AOL Associates With Second Biggest Brazilian Bank
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[May 17] America Online (AOL) signed an agreement with the second biggest private Brazilian bank, Itau, and is redesigning its strategy for Brazil and Latin America that, according to Steve Case, AOL's CEO, is a priority market for the company.
Case is right to think this way because, even with its perpetual economic uncertainties, Latin America is a real gold mine when the subject is Internet. According to IDC, there are today 16.2 million Internet users in the region and this number is expected to skyrocket to 37.8 million in 2003. Only in Brazil alone it is expected that Internet is accessed by six million people.
The association of AOL and Itau comes in the right time for the American ISP. Second biggest private bank in Brazil, Itau has 10 million clients, 1.1 million already use the bank's online service.
Joining Itau, AOL will be able to leverage its subscriber base, from today's 103,000 to around 700,000, according to AOL's officers expectations, thus being able to fight for leadership in all Latin America -- against Universo Online (UOL), that presently relies on a 690,000 subscriber base.
The partnership will help to give more strength to AOL in Brazil, a critical point to the expansion of the company for other South American countries. From now on, all Itau clients will see Itau's site on AOL.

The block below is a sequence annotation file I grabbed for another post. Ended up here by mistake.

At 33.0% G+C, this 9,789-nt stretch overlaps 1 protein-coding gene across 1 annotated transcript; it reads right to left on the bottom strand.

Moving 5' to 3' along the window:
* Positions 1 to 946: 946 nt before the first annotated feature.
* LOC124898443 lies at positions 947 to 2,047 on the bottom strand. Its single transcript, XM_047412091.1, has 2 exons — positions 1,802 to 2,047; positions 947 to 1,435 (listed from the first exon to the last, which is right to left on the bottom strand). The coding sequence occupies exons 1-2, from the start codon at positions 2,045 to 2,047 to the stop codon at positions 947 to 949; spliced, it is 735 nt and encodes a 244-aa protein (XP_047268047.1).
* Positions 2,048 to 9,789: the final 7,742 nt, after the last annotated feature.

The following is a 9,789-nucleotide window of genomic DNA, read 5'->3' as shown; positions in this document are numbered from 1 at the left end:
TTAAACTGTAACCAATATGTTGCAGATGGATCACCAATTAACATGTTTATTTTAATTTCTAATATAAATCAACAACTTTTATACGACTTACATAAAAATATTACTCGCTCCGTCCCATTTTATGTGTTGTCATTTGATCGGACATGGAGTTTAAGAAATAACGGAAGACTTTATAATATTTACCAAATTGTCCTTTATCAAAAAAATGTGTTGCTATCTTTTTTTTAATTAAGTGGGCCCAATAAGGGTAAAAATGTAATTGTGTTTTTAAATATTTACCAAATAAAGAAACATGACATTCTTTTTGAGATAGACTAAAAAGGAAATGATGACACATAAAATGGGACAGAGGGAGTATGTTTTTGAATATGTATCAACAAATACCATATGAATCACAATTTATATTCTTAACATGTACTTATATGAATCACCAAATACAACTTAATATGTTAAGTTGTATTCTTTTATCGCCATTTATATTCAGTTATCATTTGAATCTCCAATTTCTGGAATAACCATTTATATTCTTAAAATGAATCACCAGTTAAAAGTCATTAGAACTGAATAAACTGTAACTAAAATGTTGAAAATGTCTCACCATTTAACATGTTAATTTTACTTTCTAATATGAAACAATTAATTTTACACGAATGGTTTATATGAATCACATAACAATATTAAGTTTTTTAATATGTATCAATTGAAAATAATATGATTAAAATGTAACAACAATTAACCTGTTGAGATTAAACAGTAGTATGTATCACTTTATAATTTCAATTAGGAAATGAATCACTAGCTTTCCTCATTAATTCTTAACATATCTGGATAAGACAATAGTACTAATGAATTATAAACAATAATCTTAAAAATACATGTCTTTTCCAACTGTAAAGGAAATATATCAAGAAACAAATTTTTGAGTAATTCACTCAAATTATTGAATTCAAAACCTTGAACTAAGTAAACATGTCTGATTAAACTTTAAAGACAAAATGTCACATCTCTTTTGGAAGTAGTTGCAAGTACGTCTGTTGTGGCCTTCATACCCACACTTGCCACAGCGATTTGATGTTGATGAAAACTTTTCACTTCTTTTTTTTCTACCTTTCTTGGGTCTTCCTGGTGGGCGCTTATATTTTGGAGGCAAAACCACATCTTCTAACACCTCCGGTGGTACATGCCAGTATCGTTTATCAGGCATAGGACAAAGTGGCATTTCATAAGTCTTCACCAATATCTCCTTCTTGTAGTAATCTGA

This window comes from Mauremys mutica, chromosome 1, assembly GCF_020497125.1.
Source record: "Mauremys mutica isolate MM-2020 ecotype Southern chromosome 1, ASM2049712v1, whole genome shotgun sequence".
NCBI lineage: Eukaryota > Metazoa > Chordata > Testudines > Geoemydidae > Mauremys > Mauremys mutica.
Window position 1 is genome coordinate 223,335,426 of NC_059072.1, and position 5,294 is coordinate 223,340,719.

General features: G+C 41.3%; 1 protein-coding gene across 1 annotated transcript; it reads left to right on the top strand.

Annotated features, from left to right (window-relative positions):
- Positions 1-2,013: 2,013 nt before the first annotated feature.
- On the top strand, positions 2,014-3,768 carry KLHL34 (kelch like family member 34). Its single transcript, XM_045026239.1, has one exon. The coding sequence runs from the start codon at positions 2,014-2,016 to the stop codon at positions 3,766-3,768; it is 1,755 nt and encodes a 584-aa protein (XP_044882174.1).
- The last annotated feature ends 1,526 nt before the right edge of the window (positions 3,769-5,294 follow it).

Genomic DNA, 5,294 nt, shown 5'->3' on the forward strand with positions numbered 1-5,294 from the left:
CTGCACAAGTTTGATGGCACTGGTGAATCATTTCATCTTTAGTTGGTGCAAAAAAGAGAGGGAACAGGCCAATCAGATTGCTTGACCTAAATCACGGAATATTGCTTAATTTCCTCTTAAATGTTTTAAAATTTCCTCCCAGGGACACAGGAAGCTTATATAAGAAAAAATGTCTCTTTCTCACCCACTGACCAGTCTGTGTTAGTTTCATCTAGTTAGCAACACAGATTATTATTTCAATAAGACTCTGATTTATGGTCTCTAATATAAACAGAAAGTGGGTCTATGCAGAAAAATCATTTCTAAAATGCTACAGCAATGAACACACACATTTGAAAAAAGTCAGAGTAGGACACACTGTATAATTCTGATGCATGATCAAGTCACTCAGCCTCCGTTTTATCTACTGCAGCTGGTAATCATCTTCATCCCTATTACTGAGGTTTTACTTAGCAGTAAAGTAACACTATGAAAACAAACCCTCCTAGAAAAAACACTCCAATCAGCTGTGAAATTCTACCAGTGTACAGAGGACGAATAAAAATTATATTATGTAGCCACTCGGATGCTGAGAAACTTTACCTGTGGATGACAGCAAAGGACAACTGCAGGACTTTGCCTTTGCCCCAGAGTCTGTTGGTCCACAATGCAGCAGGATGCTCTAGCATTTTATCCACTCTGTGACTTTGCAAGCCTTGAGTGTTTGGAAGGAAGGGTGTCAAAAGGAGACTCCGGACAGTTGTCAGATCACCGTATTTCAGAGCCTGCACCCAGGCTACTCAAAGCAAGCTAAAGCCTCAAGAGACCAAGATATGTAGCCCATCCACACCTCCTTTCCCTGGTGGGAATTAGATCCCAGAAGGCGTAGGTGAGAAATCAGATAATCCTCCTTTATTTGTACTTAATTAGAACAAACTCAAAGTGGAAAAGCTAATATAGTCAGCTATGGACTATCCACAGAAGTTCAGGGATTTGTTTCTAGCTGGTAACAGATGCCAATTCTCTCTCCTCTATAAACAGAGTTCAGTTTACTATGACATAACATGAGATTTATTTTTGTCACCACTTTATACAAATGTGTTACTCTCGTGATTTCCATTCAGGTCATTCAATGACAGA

There are some marketing actions like the offering of free access in the first month for Itau's clients that become AOL's subscribers, and also prizes and access to special content, such as financial analisys data, job channels and financial tools.
Since it started its operations in Brazil, AOL has had many difficulties. At first what hindered its conquer of the biggest Latin American market was the offer of free Internet access by banks and private companies.
Soon after this, in a mistaken marketing strategy, AOL tried to attract subscribers sending free CD-ROMs that eventually caused problems in computers and a lot of trouble for many users, and thus immediately annoyed them.
This strategy -- that had been adopted not long ago by the biggest Brazilian ISP, UOL, also with catastrophic results -- took the job from Francisco Loureiro, who had been hired to lead AOL in Brazil.